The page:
Hi all, my friends all think I lost my mind...I bought a wooden boat. It's a '61 15.5' Penn Yan possibly a 'Niagara', with a '58 V-4 Evinrude 50hp. After some work on the lower unit, I got it running and wet a couple times, and I'm beginning to think my friends are right...It's a good looking 'ol boat, it's got a few soft ribs, but I think it is mostly solid. The varnish mostly looks good, except for the deck, which is peeling. Would it be advisable to do a quick scrape and patch varnish, for now, and strip it down over winter? Or just let it go for now? I'm hesitant get too involved, as I see many wood boat projects that get stripped down and never get back together. Any advice will be welcome, Thanks
you have to be a project minded person with the ability to commit the funds and time to do this right. If you hack and bash you way through it you will have hack and bash results.
if you have the funds find a shop or carpenter that can take this on for you.
This is a nice vintage boat package either you will stick with it or not. That part is up to you. I have never given up on a boat project but I can no longer take them on either due to health.
Start going to events of your loacl chapter of the Antique & Classic Boat Society (
) and the Antique Outboard Motor Club (
) and start networking. Get to know other folks with similar boats. Ask tons of questions.
Have fun with the boat and enjoy the comments she will receive.
Go out and enjoy her for now. Like Andreas said, go to lots of meets and ask questions. Then you will have a better idea of if you want to take it on.
Please don't just tear into it and leave it. That boat is too nice to die ugly. You may find that you have had your fun with it and later want to sell it to a restorer. Nothing wrong with that.
Or this winter get it into the garage and prepare for many a long night and lots of cash. It would all be worth it because its a boat you want to restore. If your thinking you can make some money at it, FORGET IT! You won't usually get what you have into it back.
But for now just enjoy it. Have some fun and worry about the restoration idea later.
P.S. Use that picture of the boat as your avatar. I love it.
Thanks for the advice, I guess my main concern was leaving spots exposed to the elements. An acquaintance of mine stripped a '56 Century many years ago, and has never gotten back to it, and craigslist is full of similar projects.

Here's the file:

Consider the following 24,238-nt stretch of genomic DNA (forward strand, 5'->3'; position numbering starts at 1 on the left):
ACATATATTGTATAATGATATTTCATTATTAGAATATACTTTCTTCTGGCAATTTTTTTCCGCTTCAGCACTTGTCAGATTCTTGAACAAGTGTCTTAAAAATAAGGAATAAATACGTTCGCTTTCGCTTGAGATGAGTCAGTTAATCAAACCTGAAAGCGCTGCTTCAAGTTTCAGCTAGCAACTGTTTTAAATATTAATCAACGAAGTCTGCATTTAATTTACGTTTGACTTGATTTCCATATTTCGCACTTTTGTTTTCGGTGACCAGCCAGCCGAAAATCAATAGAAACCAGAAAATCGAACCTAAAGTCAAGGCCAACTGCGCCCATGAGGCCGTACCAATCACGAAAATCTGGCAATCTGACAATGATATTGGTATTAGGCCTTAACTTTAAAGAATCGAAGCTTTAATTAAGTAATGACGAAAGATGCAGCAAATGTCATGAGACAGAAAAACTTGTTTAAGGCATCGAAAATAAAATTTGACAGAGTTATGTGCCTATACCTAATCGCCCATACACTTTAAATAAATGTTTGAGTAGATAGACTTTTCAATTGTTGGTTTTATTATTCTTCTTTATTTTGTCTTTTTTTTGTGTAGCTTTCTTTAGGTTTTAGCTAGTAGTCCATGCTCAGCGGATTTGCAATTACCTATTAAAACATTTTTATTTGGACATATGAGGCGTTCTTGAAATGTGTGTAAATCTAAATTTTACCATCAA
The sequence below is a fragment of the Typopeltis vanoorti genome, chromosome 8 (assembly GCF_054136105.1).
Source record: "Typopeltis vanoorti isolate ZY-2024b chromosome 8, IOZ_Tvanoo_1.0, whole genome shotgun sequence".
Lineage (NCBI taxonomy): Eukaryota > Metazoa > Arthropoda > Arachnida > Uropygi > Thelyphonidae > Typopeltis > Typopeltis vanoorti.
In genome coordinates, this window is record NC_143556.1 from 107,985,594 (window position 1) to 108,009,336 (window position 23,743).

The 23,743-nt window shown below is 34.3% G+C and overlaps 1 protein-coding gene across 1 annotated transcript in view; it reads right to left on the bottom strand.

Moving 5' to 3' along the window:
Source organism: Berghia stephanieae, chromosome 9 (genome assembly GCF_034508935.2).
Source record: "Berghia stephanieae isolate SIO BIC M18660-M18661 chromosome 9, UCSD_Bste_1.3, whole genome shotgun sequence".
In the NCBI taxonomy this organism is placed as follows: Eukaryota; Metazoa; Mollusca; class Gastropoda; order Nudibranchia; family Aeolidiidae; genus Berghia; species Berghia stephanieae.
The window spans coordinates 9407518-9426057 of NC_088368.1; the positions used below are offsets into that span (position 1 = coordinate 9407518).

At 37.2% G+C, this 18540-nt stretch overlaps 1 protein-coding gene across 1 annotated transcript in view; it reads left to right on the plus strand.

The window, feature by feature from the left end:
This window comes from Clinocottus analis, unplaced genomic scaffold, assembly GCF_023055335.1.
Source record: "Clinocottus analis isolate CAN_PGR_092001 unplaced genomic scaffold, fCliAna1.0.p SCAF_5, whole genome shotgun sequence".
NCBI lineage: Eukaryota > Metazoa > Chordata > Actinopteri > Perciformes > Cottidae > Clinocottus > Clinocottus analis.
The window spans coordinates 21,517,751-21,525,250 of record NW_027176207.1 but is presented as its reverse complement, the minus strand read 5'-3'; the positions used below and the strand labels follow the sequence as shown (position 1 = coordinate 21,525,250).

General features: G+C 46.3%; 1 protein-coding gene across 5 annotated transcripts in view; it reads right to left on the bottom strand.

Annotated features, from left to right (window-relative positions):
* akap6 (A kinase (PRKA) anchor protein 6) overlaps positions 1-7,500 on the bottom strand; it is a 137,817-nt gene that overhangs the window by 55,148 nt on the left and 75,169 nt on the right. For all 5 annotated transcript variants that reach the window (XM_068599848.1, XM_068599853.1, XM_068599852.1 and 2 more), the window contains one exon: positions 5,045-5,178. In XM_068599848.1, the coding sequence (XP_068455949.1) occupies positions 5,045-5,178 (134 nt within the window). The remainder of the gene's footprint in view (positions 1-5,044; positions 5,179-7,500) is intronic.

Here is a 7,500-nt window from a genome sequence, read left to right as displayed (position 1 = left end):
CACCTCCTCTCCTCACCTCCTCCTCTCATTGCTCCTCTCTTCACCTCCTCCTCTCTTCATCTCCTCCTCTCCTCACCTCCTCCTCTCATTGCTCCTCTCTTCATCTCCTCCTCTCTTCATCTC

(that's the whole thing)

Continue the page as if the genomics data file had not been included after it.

Working construction, busy season is usually 12+ hours a day, usually out of town. I once had a 22' I/O that I installed a new outdrive and then got working long hours out of town all summer, I got it winterized that November and never got back to it for over 5 years, by then the engine and steering had both set up, I still can't believe that happened.
At least now I do have a ramshackle barn to do some work in, the roof leaks but it has a partial concrete floor. Most of my time off is winter (Buffalo, NY area), and I don't know if a breezy barn and a kerosene heater make for good atmosphere for refinishing and varnishing...?
When people actually used these boat rather than treat them like the crown jewels, it was standard practice to do a quick and dirty varnish touch up every couple years.
Take a couple days, give the trouble areas a light sanding, and re-coat with varnish. Set a time limit for your project and make the repairs fit the time. Let dry. Go have fun. Keep doing that every couple years, then do a big refinish when you have time.
This insane need to have everything perfect at all times is a mindset that occurred sometime in the 1980's. I think it takes a lot of the fun out of hobbies like this.
For sure, varnish over the bare wood spots! Also, rot begets rot. Rot is an organism. It will spread to other wood if not kept in check. So take care f those "soft ribs" soon.
Welcome aboard, absolutely beautiful boat!!! Jepster has it right, you need to cover the bare spots before anything can get in there! You also have to get on top of that rot as soon as possible or it will get worse, very worse. There is some rot treatment stuff, Git Rot if I remember right, that you can put over the rot spots actually seeps into them and stops the rot. This will hold you over until you do the major restoration.
Good luck with her again beautiful boat!
I'm a Buffalo native, now living in Cincinnati. Here is a link to get you started. The Niagara Frontier Chapter of the ACBS is a great starting point. The quarterly Workshops are awesome, and you don't have to be a member to go to them. Tons of knowledge there and a lot of connections for anything you need. If you get a chance, check out the Boat show in early September at the Buffalo Launch Club on Grand Island. As for your Kerosene heater ? Better be a Big torpedo style !!! Those little 55,000 BTU torpedoes will be useless in a drafty Barn. If you can find a cheap 200,000 BTU heater, you be much happier. I bought one on CL because the guy couldn't keep it running any longer than 2 minutes. The problem was drywall dust clogging the impeller fins. Runs like a champ now !
Anyway... check out the site:
BTW... do yourself a favor, use varnish NOT polyurethane.
Also, if and when you decide to do a full varnish, use non UV varnish for build up coats, it's less expensive. Use the UV varnish for the last couple coats.